5. You might also want to take a look at skEdit with auto completion feature.

  6. Actually, it has a form of auto completion, I use it every day. It's called Glossaries, and you can make your own. I made a few, for XSLT, Perl and for Java/JSP for example. There are tons of others, e.g. for PHP, HTML etc.

    Glossaries end up in a small palette and they have a title. You type the first few characters of a title and then invoke the "Complete Glossary" menu command, which you should of course assign to a keyboard shortcut. I use Ctrl-Return which works great and "feels" right.

    So when I'm editing Perl code and I type "su" or "sub" or "subroutine" etc. and hit Ctrl-Return, BBEdit replaces the word with the following snippet:

    sub xyz {

    my (#*#) = @_;

    return undef;


    Note that it will also place the cursor where I have to type the subroutine name, i.e. where I typed xyz now. Next, note the placeholder sequence in the parens after "my". That is the next place holder and I can immediately go there using Cmd-Alt-Right Arrow and begin to type stuff there, in this case the parameter list. You can have as many such placeholder targets as you need.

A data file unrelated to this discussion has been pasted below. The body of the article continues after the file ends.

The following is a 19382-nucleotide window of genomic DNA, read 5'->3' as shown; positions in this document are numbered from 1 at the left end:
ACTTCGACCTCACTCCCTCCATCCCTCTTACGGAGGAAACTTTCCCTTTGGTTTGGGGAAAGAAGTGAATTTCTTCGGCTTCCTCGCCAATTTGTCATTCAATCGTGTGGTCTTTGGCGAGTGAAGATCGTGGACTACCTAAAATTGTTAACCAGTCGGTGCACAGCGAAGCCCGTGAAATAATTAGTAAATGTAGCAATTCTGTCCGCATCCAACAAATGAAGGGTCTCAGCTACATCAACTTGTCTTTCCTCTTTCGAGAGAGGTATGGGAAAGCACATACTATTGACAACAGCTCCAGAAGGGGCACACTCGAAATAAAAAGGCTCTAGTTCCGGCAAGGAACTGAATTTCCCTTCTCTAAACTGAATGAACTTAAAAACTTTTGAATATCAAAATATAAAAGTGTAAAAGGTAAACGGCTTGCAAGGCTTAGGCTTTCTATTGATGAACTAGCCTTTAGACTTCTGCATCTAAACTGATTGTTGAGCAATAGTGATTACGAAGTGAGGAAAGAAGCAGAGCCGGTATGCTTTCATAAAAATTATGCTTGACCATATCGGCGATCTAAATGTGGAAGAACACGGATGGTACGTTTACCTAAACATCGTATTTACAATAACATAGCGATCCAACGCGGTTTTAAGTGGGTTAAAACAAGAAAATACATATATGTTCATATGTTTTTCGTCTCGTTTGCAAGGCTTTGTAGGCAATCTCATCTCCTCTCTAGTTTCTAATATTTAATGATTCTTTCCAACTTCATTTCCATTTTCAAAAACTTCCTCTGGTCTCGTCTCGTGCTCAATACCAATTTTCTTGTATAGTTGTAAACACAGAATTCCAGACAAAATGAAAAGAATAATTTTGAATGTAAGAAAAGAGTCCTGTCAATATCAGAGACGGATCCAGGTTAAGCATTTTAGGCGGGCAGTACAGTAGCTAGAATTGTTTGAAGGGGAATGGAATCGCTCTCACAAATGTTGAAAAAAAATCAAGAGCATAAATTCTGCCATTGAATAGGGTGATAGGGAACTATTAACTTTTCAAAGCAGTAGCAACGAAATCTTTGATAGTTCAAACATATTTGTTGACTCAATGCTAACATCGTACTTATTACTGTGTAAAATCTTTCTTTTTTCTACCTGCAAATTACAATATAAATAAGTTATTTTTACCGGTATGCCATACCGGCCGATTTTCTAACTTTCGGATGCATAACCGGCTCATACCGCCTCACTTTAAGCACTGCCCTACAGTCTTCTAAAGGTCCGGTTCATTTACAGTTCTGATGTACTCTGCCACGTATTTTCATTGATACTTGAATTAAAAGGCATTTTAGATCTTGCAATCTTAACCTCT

There are many more special control codes you can insert into the glossaries, for example to include the current date/time, filename, even execute applescript or other stuff. It gets very dynamic, more so than auto completion.

    For your particular example, you could create a glossary entry like this

    <a href="/products/pulpfiction/resources/#INSERTION#" title="#INSERTION#">#INSERTION#</a>

    Give it a nice glossary entry title like "prodlink" and you're all set. Just type "prod", hit Ctrl-Return and your cursor will be placed right after the last /, ready to accept your input.

    What's a bit different from regular completion is that you can't start with something like "<a href" and then initiate completion, it really works with the item titles. This can also be a benefit, however, as it allows you to control the sequences you have to type, so you can give shorter titles to more often-used items.

    If more than one title matches, a popup will be presented.

    P.S.: Note that BBEdit also has a *very* useful tag-completion feature for HTML or XML. I assigned Cmd-Return to that function, it is *invaluable*.

    So my recommendations for the shortcuts you need to assign are: